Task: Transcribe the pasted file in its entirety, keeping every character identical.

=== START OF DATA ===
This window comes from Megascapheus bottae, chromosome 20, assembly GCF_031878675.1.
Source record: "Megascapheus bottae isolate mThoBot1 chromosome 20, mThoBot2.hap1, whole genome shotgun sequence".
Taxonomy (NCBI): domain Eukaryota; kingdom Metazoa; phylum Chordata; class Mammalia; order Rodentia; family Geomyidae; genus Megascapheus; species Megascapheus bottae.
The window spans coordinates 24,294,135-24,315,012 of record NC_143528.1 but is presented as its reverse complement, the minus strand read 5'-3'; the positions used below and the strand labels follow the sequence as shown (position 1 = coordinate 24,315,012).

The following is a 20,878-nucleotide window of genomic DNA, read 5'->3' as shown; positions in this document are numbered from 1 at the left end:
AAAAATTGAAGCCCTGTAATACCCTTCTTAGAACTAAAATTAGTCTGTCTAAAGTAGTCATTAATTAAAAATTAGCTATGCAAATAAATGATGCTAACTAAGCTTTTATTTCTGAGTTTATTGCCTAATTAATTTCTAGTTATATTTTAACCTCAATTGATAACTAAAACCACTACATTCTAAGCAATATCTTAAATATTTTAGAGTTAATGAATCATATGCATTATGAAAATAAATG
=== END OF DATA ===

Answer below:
This window comes from Megascapheus bottae, chromosome 20, assembly GCF_031878675.1.
Source record: "Megascapheus bottae isolate mThoBot1 chromosome 20, mThoBot2.hap1, whole genome shotgun sequence".
Taxonomy (NCBI): domain Eukaryota; kingdom Metazoa; phylum Chordata; class Mammalia; order Rodentia; family Geomyidae; genus Megascapheus; species Megascapheus bottae.
The window spans coordinates 24,294,135-24,315,012 of record NC_143528.1 but is presented as its reverse complement, the minus strand read 5'-3'; the positions used below and the strand labels follow the sequence as shown (position 1 = coordinate 24,315,012).

The following is a 20,878-nucleotide window of genomic DNA, read 5'->3' as shown; positions in this document are numbered from 1 at the left end:
AAAAATTGAAGCCCTGTAATACCCTTCTTAGAACTAAAATTAGTCTGTCTAAAGTAGTCATTAATTAAAAATTAGCTATGCAAATAAATGATGCTAACTAAGCTTTTATTTCTGAGTTTATTGCCTAATTAATTTCTAGTTATATTTTAACCTCAATTGATAACTAAAACCACTACATTCTAAGCAATATCTTAAATATTTTAGAGTTAATGAATCATATGCATTATGAAAATAAATG